Coding

Operator Functions in Python

Python has predefined functions for several mathematical, logical, relational, bit wise etc operations under the module “operator”. a number of the essential functions are covered during this article.

  1. add (a, b) : This function returns additionof the given arguments.
    Operation – a + b.
  2. sub (a, b):This function returns difference of the given arguments.
    Operation – a – b.
  3. mul (a, b): This function returns productof the given arguments.
    Operation – a * b
# Python code to demonstrate working of  
# add(), sub(), mul() 
  
# importing operator module  
import operator 
  
# Initializing variables 
a = 4
  
b = 3
  
# using add() to add two numbers 
print ("The addition of numbers is :",end=""); 
print (operator.add(a, b)) 
  
# using sub() to subtract two numbers 
print ("The difference of numbers is :",end=""); 
print (operator.sub(a, b)) 
  
# using mul() to multiply two numbers 
print ("The product of numbers is :",end=""); 
print (operator.mul(a, b))

Output:

The addition of numbers is :7
The difference of numbers is :1
The product of numbers is :12

    4. true div(a,b) :- This function returns division of the given arguments.
Operation – a / b.

     5. floor div(a,b) :- This function also returns division of the given arguments. But the value is floored value i.e. returns greatest small integer.
Operation – a // b.

     6. pow(a,b) :- This function returns exponentiation of the given arguments.
Operation – a ** b.

      7. mod(a,b) :- This function returns modulus of the given arguments.
Operation – a % b.

# Python code to demonstrate working of  
# truediv(), floordiv(), pow(), mod() 
  
# importing operator module  
import operator 
  
# Initializing variables 
a = 5
  
b = 2
  
# using truediv() to divide two numbers 
print ("The true division of numbers is : ",end=""); 
print (operator.truediv(a,b)) 
  
# using floordiv() to divide two numbers 
print ("The floor division of numbers is : ",end=""); 
print (operator.floordiv(a,b)) 
  
# using pow() to exponentiate two numbers 
print ("The exponentiation of numbers is : ",end=""); 
print (operator.pow(a,b)) 
  
# using mod() to take modulus of two numbers 
print ("The modulus of numbers is : ",end=""); 
print (operator.mod(a,b)

Output:

The true division of numbers is : 2.5
The floor division of numbers is : 2
The exponentiation of numbers is : 25
The modulus of numbers is : 1

      8. lt(a, b) :- This function is used to check if a is less than b or not. Returns true if a is less than b, else returns false.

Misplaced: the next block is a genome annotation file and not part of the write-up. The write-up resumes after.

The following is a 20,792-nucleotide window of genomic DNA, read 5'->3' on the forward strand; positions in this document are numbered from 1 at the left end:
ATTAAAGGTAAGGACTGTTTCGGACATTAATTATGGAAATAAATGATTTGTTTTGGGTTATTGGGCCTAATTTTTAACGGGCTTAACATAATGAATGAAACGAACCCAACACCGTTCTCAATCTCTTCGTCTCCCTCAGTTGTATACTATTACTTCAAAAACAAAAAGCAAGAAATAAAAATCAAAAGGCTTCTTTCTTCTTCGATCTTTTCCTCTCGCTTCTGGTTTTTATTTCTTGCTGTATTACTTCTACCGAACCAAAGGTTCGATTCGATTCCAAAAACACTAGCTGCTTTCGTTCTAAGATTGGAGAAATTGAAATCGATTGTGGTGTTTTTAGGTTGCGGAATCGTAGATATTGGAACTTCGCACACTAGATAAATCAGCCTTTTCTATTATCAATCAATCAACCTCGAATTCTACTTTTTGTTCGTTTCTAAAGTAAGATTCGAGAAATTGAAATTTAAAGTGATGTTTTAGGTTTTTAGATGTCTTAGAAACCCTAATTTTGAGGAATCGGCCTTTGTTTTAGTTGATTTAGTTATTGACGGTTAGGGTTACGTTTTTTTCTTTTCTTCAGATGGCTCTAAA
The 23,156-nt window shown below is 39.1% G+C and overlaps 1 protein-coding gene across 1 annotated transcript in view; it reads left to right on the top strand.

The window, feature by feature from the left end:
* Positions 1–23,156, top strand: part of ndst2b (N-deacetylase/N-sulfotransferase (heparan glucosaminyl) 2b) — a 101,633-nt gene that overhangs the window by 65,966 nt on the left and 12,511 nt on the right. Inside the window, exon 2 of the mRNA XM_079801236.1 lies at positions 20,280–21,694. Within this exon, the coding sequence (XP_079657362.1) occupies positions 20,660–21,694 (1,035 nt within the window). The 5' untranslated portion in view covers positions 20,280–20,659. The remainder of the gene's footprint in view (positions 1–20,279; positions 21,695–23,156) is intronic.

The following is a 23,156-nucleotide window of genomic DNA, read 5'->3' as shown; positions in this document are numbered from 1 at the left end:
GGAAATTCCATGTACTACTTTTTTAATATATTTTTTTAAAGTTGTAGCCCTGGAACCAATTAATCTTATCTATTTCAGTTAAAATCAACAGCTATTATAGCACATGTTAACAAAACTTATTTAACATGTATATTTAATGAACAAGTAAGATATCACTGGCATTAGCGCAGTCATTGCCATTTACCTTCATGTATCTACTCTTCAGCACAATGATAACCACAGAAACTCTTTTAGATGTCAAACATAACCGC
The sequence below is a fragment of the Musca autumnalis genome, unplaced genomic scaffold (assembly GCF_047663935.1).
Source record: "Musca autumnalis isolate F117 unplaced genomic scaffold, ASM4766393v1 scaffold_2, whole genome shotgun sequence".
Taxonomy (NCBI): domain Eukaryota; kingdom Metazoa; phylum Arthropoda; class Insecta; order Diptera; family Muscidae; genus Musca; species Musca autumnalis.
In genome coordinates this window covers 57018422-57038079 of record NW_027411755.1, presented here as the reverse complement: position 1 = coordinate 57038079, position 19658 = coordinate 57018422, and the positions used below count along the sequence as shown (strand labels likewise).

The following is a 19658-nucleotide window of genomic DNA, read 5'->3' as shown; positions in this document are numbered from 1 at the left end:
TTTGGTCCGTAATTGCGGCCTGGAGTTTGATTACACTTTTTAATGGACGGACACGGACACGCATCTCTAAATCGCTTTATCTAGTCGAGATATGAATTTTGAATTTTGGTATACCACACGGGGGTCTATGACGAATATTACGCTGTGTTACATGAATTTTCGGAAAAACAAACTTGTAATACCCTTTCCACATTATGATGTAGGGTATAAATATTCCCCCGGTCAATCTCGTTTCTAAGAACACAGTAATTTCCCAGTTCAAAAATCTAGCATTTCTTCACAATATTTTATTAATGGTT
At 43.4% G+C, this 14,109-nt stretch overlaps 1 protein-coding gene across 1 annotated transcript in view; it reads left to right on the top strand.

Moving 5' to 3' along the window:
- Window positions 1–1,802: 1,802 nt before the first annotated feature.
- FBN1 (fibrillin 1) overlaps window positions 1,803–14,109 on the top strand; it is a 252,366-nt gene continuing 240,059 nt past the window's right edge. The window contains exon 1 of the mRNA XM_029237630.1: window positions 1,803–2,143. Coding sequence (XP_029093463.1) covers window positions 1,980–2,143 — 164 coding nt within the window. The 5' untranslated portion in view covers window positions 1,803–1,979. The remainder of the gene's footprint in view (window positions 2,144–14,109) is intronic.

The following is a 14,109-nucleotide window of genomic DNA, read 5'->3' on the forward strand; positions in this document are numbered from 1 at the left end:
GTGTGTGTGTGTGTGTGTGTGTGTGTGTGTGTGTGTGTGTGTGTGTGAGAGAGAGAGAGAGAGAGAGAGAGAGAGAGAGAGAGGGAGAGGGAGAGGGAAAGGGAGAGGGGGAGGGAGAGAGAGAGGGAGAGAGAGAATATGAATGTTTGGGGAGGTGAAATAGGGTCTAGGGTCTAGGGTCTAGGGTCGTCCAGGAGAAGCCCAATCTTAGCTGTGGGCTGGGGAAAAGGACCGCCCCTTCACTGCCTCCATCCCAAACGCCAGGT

Operation – a < b.

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      9. le(a, b) :- This function is used to check if a is less than or equal to b or not. Returns true if a is less than or equal to b, else returns false.
Operation – a <= b.

      10. eq(a, b) :- This function is used to check if a is equal to b or not. Returns true if a is equal to b, else returns false.
Operation – a == b.

# Python code to demonstrate working of  
# lt(), le() and eq() 
  
# importing operator module  
import operator 
  
# Initializing variables 
a = 3
  
b = 3
  
# using lt() to check if a is less than b 
if(operator.lt(a,b)): 
       print ("3 is less than 3") 
else : print ("3 is not less than 3") 
  
# using le() to check if a is less than or equal to b 
if(operator.le(a,b)): 
       print ("3 is less than or equal to 3") 
else : print ("3 is not less than or equal to 3") 
  
# using eq() to check if a is equal to b 
if (operator.eq(a,b)): 
       print ("3 is equal to 3") 
else : print ("3 is not equal to 3") 

Output:

3 is not less than 3
3 is less than or equal to 3
3 is equal to 3

      11. gt(a,b) :- This function is used to check if a is greater than b or not. Returns true if a is greater than b, else returns false.
Operation – a > b.

     12. ge(a,b) :- This function is used to check if a is greater than or equal to b or not. Returns true if a is greater than or equal to b, else                        returns false.
Operation – a >= b.

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     13. ne(a,b) :- This function is used to check if a is not equal to b or is equal. Returns true if a is not equal to b, else returns false.
Operation – a != b.

# Python code to demonstrate working of  
# gt(), ge() and ne() 
  
# importing operator module  
import operator 
  
# Initializing variables 
a = 4
  
b = 3
  
# using gt() to check if a is greater than b 
if (operator.gt(a,b)): 
       print ("4 is greater than 3") 
else : print ("4 is not greater than 3") 
  
# using ge() to check if a is greater than or equal to b 
if (operator.ge(a,b)): 
       print ("4 is greater than or equal to 3") 
else : print ("4 is not greater than or equal to 3") 
  
# using ne() to check if a is not equal to b 
if (operator.ne(a,b)): 
       print ("4 is not equal to 3") 
else : print ("4 is equal to 3") 

Output:

4 is greater than 3
4 is greater than or equal to 3
4 is not equal to 3
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